Although it’s been 75 years since the end of World War II, accounts that reveal the resilience of ordinary individuals in the face of the Nazi regime continue to emerge into the historical record. In Paper Bullets: Two Artists Who Risked Their Lives to Defy the Nazis, Jeffrey H. Jackson, a Rhodes College professor specializing in European history, unearths the fascinating story of two women, Lucy Schwob and Suzanne Malherbe, whose “resistance activity grew organically out of life-long patterns of fighting against the social norms of their day.”
After 20 years of immersion in the art scene of Paris, Lucy, a photographer and writer who published under the name Claude Cahun, and Suzanne, an illustrator whose professional pseudonym was Marcel Moore, found themselves under German occupation on Jersey, the largest of the Channel Islands. The two women had retreated there in 1937 out of concern for Lucy’s chronic health problems, posing as sisters to hide their true relationship.
Jackson links the women’s involvement in resistance work to their personal experiences as artists and lesbians whose lives constantly put them at odds with expectations placed on them as the daughters of wealthy families in France. These expectations included gender identity and expression, which they explored in both their personal lives and art as a fluid spectrum between masculinity, androgyny and femininity. Jackson’s previous works include Making Jazz French: Music and Modern Life in Interwar Paris, and he is adept at bringing the vibrancy of 1920s and 1930s Paris to life, including the cafes, nightclubs and personalities that were part of the thriving gay and lesbian community to which Lucy and Suzanne belonged.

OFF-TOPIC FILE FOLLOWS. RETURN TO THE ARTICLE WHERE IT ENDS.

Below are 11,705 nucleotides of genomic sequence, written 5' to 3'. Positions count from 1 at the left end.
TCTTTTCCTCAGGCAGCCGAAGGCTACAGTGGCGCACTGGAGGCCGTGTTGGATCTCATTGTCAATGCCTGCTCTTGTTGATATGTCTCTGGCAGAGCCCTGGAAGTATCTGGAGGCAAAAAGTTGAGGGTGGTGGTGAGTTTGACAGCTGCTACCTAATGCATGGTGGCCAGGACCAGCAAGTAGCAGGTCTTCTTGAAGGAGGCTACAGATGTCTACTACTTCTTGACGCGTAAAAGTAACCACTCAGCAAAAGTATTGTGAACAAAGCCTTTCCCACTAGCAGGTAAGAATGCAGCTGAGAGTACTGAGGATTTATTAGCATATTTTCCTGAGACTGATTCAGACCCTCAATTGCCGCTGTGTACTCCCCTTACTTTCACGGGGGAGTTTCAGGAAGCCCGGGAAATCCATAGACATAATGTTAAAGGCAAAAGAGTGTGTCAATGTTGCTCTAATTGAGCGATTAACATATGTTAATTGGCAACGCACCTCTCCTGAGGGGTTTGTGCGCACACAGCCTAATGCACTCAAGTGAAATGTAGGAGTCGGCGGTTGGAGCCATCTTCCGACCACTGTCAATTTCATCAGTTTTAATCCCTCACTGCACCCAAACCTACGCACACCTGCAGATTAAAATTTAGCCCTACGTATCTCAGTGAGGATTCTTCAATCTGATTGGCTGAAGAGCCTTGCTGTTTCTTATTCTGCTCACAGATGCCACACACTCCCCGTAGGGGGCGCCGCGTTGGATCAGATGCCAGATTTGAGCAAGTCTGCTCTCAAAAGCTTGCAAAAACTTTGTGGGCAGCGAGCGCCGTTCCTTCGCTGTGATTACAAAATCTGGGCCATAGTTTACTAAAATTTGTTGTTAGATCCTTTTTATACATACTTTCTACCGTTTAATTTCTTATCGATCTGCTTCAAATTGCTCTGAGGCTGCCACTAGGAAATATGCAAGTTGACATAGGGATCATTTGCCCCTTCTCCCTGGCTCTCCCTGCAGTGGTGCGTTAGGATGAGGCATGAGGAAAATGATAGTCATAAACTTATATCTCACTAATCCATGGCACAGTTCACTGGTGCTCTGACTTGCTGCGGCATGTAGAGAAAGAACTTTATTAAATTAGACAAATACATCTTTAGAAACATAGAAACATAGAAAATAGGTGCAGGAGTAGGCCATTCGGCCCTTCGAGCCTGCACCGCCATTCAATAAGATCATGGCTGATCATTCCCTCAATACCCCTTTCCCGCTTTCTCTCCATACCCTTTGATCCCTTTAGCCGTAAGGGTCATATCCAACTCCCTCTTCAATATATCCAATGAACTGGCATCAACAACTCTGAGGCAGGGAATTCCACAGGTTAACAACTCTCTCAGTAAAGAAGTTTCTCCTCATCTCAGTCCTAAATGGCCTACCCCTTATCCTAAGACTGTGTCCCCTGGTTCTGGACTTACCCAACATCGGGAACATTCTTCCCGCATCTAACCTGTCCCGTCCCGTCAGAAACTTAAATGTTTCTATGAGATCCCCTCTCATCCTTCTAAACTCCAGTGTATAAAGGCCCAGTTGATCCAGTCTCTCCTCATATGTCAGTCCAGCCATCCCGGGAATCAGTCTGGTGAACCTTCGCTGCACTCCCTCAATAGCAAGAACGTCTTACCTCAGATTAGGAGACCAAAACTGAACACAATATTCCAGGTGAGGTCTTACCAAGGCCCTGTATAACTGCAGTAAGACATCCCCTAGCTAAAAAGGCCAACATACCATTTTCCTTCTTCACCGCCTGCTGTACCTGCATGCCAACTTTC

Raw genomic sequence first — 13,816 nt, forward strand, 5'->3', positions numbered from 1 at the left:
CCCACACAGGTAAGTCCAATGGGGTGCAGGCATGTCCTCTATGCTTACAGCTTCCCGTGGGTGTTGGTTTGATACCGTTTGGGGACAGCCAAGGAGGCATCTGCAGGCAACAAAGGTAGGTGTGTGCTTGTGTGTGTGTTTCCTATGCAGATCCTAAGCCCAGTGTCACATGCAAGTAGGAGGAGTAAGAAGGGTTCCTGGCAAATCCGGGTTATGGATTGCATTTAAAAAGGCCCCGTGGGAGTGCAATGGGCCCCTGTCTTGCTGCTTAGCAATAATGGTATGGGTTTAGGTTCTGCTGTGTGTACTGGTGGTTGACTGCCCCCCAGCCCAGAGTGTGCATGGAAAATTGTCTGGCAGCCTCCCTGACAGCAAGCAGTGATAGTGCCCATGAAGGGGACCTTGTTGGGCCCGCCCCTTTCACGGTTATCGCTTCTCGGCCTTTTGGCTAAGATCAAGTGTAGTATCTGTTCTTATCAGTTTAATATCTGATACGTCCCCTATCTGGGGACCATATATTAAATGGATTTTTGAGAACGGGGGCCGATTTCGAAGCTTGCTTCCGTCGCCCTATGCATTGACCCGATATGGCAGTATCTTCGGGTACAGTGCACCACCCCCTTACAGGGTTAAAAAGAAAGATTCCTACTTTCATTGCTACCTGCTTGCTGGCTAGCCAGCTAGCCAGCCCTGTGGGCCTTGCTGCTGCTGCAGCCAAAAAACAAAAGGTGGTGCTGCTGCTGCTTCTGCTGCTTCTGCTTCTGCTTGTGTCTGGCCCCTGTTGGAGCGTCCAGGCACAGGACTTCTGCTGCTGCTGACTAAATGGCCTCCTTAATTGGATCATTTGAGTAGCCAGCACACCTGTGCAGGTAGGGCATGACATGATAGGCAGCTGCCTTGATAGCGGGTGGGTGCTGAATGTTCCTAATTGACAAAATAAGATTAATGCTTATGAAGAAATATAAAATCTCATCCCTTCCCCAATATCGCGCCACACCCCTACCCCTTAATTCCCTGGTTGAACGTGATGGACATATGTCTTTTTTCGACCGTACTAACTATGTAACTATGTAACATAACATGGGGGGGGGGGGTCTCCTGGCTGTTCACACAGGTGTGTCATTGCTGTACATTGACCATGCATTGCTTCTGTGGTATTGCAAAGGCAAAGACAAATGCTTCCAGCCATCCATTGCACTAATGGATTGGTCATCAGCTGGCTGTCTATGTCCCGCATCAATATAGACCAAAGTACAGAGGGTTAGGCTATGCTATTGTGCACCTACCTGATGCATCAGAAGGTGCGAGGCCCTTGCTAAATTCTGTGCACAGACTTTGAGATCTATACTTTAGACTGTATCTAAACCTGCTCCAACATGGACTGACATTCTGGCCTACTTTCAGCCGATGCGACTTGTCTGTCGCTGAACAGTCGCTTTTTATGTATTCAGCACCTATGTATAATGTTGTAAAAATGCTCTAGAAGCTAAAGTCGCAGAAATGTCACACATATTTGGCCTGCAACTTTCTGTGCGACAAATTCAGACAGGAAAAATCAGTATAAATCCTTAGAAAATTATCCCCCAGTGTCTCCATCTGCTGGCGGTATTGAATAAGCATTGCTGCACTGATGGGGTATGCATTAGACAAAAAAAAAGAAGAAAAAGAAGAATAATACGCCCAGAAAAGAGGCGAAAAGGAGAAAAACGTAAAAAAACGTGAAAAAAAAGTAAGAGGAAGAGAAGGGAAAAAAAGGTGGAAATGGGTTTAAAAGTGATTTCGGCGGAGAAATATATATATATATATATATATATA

This carefully researched volume also includes fascinating photographs, artwork and excerpts from the women’s letters and articles. The author’s attention to detail and prodigious research skills are also on display as he recounts the saga of the German occupation of Jersey and the women’s growing determination to do something to resist.
They began small enough, ripping down German posters and announcements and making graffiti. They also created their own anti-Nazi artwork and slipped subversive messages (the eponymous “paper bullets”) onto the windshields of police cars or into the pages of German-language magazines on local newsstands. Their efforts at fomenting doubt among the occupying forces escalated, eventually leading to their arrest, imprisonment in solitary confinement and a dramatic trial in which they were sentenced to death in November of 1944. Their sentence was later commuted, but they remained confined until the war ended.
The final section of Paper Bullets details these women's postwar lives. Lucy died in 1954, Suzanne in 1972. In an epilogue entitled “Why Resist?” Jackson addresses some of the issues that led to the women’s commitment to the cause of freedom. Their story, he notes, “invites us to look at a history of the war from the bottom up, to think about the complexities of ground-level responses to conquest.” Impeccably researched and meticulously sourced, Paper Bullets is a welcome and timely portrait of courage and creativity.